Increased iron levels have been demonstrated in the basal ganglia of manifest Huntington’s disease (HD). An excess in iron accumulation correlates with MRI T2-weighted hypointensity. Determination of the amount of hypointensities in the basal ganglia in the premanifest phase of HD may give more insight in the role of iron in the pathogenesis of HD. Therefore, the present study assessed whether the degree of hypointensities on T2-w MRI in the basal ganglia of premanifest gene carriers differs from non-carriers. Seventeen HD gene carriers without clinical motor signs and 15 non-carriers underwent clinical evaluation and MRI scanning. The amount of T2-w hypointensities was determined using a computer-assisted quantitative method that classified each pixel in the basal ganglia as hypointense or not, resulting in a total of hypointense pixels for each individual. Carriers showed an increased amount of hypointensities in the basal ganglia compared to non-carriers. More hypointensities were furthermore associated with a higher UHDRS total motor score, a longer CAG repeat length and a greater probability of developing symptoms within 5 years. We concluded that the increased amount of hypointensities in the basal ganglia of premanifest carriers of the HD gene may reflect excessive iron deposition and a role for iron in the neuropathology of HD. Furthermore, this phenomenon is associated with clinical and biological disease characteristics. An increased amount of hypointensities on T2-w MRI in the basal ganglia may be considered a biomarker for HD.
Huntington’s disease (HD) is an inherited neurodegenerative disorder that becomes manifest in midlife and is characterized by progressive motor, cognitive and behavioral dysfunction . The genetic defect, a CAG repeat expansion, results in a malformed huntingtin protein that initiates events leading to neuronal loss especially in the basal ganglia, the most iron rich area of the brain. There is increasing evidence that iron is involved in the mechanisms that underlie many neurodegenerative diseases. Excessive and premature deposition of iron in the basal ganglia has been reported in neurodegenerative diseases like Alzheimer’s disease and Parkinson’s disease   . The role of iron in the pathogenesis of HD remains unknown. Increased iron levels in the brain of Huntington’s disease patients have been demonstrated post-mortem   . Brain iron can also be measured indirectly by MRI, through its effect on transverse relaxation times (T2)   . Increased T2-weighted hypointensity (i.e. decreased signal intensity) has been linked to high levels of iron accumulation   . In HD patients altered T2 relaxation times in the basal ganglia have been demonstrated even early in the disease, and were attributed to pathological iron deposition    . Up to now possible iron accumulation has not been studied in carriers of the HD gene who are still without clinical signs. Therefore, this is the first study to examine signal hypointensities in the premanifest phase of HD and may give more insight in the role of iron in the earliest pathological brain changes related to HD. The aims of the present explorative study were; (1) to assess whether the degree of hypointensities on T2-w MRI in the basal ganglia of premanifest carriers of the HD gene differs from non-carriers, (2) to assess the possible association between the amount of hypointensities and clinical and biological measures.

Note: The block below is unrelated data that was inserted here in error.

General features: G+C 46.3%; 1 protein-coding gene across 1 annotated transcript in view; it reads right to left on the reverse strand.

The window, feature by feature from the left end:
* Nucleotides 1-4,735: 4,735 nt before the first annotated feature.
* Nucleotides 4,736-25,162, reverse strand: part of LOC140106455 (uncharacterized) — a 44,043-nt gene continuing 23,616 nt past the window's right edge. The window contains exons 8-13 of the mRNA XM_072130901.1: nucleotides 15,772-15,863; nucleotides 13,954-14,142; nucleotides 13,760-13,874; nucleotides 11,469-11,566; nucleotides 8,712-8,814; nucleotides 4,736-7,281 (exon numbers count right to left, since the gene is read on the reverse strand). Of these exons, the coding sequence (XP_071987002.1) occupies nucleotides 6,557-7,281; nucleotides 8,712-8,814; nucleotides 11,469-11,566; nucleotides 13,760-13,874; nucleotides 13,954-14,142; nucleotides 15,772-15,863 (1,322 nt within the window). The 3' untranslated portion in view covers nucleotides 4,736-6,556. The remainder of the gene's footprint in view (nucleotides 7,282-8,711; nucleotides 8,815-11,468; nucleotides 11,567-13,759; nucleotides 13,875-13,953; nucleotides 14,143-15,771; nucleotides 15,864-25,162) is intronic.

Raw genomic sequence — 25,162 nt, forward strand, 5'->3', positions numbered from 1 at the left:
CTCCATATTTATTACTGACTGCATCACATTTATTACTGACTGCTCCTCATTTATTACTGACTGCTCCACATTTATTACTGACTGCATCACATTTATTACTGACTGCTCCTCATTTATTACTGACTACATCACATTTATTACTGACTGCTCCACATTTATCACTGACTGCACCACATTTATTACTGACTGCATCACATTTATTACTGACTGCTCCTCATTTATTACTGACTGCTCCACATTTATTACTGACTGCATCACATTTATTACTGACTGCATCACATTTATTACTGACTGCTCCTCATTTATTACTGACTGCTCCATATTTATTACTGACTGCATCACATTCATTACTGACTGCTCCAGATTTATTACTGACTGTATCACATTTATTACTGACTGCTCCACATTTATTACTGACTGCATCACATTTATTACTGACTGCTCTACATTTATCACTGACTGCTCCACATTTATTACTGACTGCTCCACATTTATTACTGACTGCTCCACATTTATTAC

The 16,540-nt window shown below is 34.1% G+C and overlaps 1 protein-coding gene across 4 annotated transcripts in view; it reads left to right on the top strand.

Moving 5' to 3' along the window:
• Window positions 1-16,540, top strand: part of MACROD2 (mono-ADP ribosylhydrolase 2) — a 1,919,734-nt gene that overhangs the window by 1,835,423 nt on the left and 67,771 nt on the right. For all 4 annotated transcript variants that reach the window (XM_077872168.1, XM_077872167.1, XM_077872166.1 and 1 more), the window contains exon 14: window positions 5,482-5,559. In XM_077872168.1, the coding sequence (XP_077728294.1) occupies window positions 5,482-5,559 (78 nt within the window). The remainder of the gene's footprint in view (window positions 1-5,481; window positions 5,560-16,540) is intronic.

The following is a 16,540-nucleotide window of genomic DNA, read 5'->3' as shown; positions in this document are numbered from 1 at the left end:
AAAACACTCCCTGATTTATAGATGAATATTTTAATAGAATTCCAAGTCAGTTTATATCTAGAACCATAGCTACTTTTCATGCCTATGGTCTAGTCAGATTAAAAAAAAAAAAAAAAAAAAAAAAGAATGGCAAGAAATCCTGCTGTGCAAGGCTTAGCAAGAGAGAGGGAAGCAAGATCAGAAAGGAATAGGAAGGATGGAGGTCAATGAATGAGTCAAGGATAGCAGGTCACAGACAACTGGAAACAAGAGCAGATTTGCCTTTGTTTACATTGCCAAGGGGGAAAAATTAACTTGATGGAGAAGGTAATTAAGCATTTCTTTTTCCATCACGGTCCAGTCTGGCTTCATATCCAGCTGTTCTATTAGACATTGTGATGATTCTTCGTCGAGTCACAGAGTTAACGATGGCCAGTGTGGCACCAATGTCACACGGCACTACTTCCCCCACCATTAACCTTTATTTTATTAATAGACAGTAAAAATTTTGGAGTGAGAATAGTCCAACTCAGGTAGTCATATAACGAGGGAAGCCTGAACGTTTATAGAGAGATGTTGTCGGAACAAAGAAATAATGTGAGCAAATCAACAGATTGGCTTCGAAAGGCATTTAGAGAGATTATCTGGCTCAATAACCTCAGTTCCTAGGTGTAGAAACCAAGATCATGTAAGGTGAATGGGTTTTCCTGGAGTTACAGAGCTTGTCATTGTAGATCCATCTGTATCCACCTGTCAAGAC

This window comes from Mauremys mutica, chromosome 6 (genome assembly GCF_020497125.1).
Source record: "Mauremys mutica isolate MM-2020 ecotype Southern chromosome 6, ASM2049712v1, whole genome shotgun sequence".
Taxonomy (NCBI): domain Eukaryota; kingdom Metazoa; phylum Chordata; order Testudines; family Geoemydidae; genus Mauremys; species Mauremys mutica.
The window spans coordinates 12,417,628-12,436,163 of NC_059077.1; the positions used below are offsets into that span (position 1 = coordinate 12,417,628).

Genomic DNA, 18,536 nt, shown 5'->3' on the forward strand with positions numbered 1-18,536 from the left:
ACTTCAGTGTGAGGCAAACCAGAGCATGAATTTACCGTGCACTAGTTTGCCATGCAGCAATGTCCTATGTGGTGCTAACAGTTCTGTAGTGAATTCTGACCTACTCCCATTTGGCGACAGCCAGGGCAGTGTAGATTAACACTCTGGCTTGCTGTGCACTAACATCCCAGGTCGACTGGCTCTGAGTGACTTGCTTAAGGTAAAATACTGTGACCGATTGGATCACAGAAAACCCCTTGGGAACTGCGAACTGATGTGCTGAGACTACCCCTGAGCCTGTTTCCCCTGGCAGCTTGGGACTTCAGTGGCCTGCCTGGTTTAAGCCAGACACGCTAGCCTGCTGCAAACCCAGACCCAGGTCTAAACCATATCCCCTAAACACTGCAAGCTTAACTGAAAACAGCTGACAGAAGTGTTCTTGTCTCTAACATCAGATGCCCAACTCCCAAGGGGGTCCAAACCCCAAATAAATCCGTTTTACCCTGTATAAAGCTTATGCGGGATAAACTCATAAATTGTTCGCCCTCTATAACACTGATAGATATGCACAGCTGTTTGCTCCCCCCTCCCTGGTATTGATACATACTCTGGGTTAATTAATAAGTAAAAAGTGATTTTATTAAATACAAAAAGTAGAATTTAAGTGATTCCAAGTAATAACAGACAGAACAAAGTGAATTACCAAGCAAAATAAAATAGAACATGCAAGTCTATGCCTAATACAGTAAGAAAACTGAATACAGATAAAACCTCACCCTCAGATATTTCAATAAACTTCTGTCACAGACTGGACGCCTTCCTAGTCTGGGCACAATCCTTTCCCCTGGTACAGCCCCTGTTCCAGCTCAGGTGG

Materials and methods
Seventeen premanifest gene carriers (further labelled as carriers) and 15 non-carriers participated in this study. All participants were recruited from the Leiden University Medical Centre (LUMC) outpatient Neurological department. Participants had undergone gene testing according to international guidelines at an earlier time . The median CAG repeat length in carriers was 42 (range 40-49) and in non-carriers 19 (range 16-24). The estimated probability of symptom onset within 5 years was determined . Carriers were considered ‘premanifest’ in the absence of ‘definite’ motor signs on the Unified Huntington’s Disease Rating Scale (UHDRS) , as assessed during their last visit to our outpatient department. Reassessment of motor functioning during study enrolment by a neurologist blind to genetic status, resulted in the exclusion of one carrier who was rated as definite HD. One non-gene carrier who showed evidence of overt cerebral damage on MRI was also excluded from analyzes. Another non-carrier was excluded because of unsatisfactory quality of the T2-w scan. Therefore, analyzes were performed on 16 carriers and 13 non-carriers. The study had been approved by the local Medical Ethical Committee. Written informed consent was obtained from all participants.